Ape gestures point to origins of language: study
Researchers have found apes communicate more effectively and flexibly using gestures than they do with facial expressions and sounds, findings that may shed light on how human language developed.
Astudy published Monday looked at how two groups of chimpanzees and two groups of bonobos — a close relative of the chimp — use hand and limb gestures to communicate.
They found both species used facial and vocal signals similarly but communicated with gestures in very different ways from species to species and even from group to group.
"A chimpanzee may stretch out an open hand to another as a signal for support, whereas the same gesture toward a possessor of food signals a desire to share," said Amy Pollick, who along with fellow Emory University researcher Frans de Waalco-authored the study.
"A scream, however, is a typical response for victims of intimidation, threat or attack. This is so for both bonobos and chimpanzees, and suggests the vocalization is relatively invariant," Pollick said.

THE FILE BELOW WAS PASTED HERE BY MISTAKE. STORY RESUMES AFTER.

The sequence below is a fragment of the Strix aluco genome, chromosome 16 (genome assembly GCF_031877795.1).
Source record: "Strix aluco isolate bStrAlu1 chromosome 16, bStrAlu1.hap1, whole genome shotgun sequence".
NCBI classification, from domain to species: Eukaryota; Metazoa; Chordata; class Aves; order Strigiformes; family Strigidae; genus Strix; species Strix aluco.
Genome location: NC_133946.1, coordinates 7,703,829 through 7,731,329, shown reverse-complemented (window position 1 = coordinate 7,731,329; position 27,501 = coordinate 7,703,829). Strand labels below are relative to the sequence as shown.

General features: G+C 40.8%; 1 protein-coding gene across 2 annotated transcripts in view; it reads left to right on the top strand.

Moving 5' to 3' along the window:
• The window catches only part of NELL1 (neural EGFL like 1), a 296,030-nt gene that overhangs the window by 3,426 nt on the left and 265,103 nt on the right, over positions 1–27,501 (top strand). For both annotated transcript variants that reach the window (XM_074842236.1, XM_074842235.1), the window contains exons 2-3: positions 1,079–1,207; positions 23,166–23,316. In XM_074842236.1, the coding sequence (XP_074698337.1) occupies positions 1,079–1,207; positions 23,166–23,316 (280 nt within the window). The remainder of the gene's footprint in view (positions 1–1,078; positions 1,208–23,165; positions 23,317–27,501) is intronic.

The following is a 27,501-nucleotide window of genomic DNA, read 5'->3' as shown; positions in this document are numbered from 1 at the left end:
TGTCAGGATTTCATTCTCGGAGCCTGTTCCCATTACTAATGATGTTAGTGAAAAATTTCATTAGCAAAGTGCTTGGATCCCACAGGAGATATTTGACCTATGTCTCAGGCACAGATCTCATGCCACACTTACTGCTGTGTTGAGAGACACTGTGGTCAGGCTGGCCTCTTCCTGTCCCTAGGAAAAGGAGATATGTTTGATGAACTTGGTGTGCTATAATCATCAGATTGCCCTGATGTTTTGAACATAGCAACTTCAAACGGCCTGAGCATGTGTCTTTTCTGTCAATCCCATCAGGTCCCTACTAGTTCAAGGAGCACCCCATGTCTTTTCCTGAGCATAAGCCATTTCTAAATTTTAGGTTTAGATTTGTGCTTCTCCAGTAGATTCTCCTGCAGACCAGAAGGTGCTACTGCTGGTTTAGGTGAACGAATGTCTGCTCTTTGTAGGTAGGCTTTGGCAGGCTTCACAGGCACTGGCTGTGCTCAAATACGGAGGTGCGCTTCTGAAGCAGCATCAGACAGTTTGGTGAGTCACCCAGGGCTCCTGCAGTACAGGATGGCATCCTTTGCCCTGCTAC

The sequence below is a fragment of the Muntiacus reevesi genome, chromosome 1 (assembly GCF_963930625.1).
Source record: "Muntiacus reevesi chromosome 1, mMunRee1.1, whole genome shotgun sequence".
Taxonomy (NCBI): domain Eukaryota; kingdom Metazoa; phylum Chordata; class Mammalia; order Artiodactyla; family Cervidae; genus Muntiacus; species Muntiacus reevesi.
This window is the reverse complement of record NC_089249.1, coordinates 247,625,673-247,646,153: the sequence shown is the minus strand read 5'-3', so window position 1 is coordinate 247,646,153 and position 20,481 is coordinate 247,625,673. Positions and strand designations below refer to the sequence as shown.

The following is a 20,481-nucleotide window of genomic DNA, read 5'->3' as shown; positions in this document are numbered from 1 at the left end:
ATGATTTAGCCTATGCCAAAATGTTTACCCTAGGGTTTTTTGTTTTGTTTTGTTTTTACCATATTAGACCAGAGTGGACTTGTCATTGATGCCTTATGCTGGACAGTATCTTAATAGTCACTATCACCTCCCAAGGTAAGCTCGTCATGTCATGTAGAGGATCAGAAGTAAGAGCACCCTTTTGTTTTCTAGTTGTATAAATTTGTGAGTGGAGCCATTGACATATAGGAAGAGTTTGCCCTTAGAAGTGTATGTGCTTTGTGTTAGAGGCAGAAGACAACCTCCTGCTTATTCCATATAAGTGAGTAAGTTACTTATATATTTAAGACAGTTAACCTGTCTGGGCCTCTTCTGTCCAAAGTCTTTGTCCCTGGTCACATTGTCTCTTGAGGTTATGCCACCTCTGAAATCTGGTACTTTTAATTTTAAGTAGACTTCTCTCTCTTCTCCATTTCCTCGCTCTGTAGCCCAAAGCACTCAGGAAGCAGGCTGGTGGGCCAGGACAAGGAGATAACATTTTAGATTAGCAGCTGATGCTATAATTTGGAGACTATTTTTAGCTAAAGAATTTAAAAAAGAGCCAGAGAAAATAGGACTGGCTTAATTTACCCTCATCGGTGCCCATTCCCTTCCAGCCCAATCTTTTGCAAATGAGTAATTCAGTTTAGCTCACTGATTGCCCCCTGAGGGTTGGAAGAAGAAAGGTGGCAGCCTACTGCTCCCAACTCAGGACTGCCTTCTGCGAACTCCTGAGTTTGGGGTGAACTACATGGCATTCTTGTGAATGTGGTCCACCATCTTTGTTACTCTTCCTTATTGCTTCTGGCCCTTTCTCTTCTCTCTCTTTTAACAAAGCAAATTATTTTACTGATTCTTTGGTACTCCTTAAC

All primates use facial and vocal expressions, but only humans and the great apes — gorillas, orangutans, chimpanzees and bonobos — communicate with gestures, suggesting the practice is evolutionarily younger.
The study also found bonobos were more effective than chimpanzees in being understood when using combinations of gestures, facial and vocal methods of communication.
The researchers say the findings support the gestural origin hypothesis of language, which says that human languages first evolved through gestures before involving spoken words.
The research paper, Ape gestures and language evolution, first appeared online Monday in the journal Proceedings of the National Academy of Sciences.
Past studies had suggested that apes did not further develop spoken language as a result of genetic differences that limit their range of facial motions and hearing acuity.